Do you trust everything you read? You shouldn't. I suggest you not listen to everything I have to say. Why? Some if it might not be right or true for you and if that's the case then what you read isn't for you. It could even be based on fiction instead of reality. I've recently read a few books that are supposedly guides for learning what BDSM and submission are, but they don't read that way. They read as directions for the ONLY way to have a BDSM or D/s relationship.
If there's one thing I try to convey through my writing is that there is no one way to live in a D/s relationship or just one way to take part in BDSM. So, books and articles like this frustrate me. Today I'd like to talk about how you can understand more of what you read and apply only what will work for your situation while discarding the rest - without being overly critical from one person's point of view.
It's important to do more than just read what someone has said on a topic that interests you. Practice active reading and comprehension. A lot of what we do when we read something is automatic, so let's do it a bit slower for a time so that you can see what you really need to see when you are reading something about BDSM or D/s dynamics.
Before You Start Reading
Think about what you want to know. Why are you reading it? Is it for education, understanding or pleasure? What do you want to know after you've read it?
Ask yourself whether the resource meets your needs, and try to work out if it will give you the right amount of knowledge. For websites, take a look at design and layout. Does the site convey educational knowledge or something else? Read the about page. If you think that the resource isn't ideal, don't waste time reading it.
Remember that this also applies to content that you subscribe to, such as journals or magazines, and web-based RSS and social media news feeds – don't be afraid to prune these resources if you are not getting value from some publishers. That includes Submissive Guide. If you feel it isn't helpful to you any more than there is no reason to keep following me.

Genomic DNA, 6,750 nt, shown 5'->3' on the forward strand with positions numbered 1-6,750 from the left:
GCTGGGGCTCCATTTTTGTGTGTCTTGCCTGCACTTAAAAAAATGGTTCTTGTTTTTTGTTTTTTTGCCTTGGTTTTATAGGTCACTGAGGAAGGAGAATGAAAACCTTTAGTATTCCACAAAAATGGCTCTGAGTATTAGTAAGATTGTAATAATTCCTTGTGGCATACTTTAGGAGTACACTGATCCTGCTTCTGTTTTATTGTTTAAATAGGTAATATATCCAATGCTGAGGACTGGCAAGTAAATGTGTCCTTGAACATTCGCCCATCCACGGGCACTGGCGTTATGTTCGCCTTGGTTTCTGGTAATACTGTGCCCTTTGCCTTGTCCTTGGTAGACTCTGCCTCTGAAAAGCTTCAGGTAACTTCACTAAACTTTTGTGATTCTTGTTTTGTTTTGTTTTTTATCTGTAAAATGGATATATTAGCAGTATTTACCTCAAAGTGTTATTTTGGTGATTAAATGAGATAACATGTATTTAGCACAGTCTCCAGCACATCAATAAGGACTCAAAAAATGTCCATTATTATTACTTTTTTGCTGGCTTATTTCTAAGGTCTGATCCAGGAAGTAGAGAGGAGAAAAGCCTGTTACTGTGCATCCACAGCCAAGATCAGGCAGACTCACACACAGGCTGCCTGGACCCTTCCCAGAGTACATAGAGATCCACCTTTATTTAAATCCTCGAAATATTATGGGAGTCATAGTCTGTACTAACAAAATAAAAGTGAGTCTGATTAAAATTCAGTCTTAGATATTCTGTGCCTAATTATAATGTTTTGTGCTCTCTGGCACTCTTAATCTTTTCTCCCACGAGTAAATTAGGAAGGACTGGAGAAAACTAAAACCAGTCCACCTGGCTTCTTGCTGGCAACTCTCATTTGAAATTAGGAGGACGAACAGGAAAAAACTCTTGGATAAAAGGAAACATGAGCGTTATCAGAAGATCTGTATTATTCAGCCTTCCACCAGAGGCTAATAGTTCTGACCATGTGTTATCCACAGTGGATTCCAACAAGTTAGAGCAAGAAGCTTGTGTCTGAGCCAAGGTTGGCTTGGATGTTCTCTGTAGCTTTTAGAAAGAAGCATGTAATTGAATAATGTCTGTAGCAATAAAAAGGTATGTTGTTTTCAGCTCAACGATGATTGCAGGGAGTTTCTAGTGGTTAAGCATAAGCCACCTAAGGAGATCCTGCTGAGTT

When you're reading a document or book in detail, it helps if you practice 'active reading' by highlighting and underlining key information, and taking notes as you progress. ( Mind Maps are great for this). This emphasizes information in your mind and helps you to review important points later. If you spent any time in college you probably understand what highlighting does for reviewing key points.
Doing this also helps you keep your mind focused on the material, and stops you thinking about other things.
Apply What You Read
Every time you read something you have the choice to apply what you read or to discard it. When you choose to apply it, you can also adjust your thinking to make it work for you and your situation. For example, when you watch the news, do you apply more weight and value to things that happen locally or impact you more directly than those things that are too far away or not related to you at all? Your mind applies the same filters to anything you read.
So when you read something about submission or BDSM here are a couple of things to keep in mind:
Assumptions - Someone who uses assumptions (should always be naked vs sometimes are naked) probably is writing based on their own personal opinion and will not write for the masses. Reading what they write and then not using the filters and active reading methods could lead you down a path that doesn't work for you or your situation.
Their Way is the Only Way - This is similar to using assumptions but most often these writings are written like guidebooks or manuals for BDSM or D/s that share one way of participating. They leave no room for other interpretations and in fact, often consider other interpretations to be the wrong way and not just another way to experience the lifestyle.
Close the Book
In rare occasions, the text you are reading is just not worth continuing and it is in your best interest and sanity to stop reading it. I know when I've found something like it when I am constantly shaking my head in disagreement or disbelief. I'm also very frustrated by obvious grammar and spelling errors even though I'm not perfect at it myself - especially in published works.
Also, if you feel that what the person is saying doesn't align with your beliefs or thinking at all, you might want to just stop reading it. While it's nice to read opposing views, don't force yourself if you are offended or uncomfortable with it. Just move on.
Reading about BDSM and submission when you are new is exciting and as long as you keep in mind these suggestions and tips for reading actively and engage in filtering. And if you do find a really good essay, book or other media, make sure you try to share it!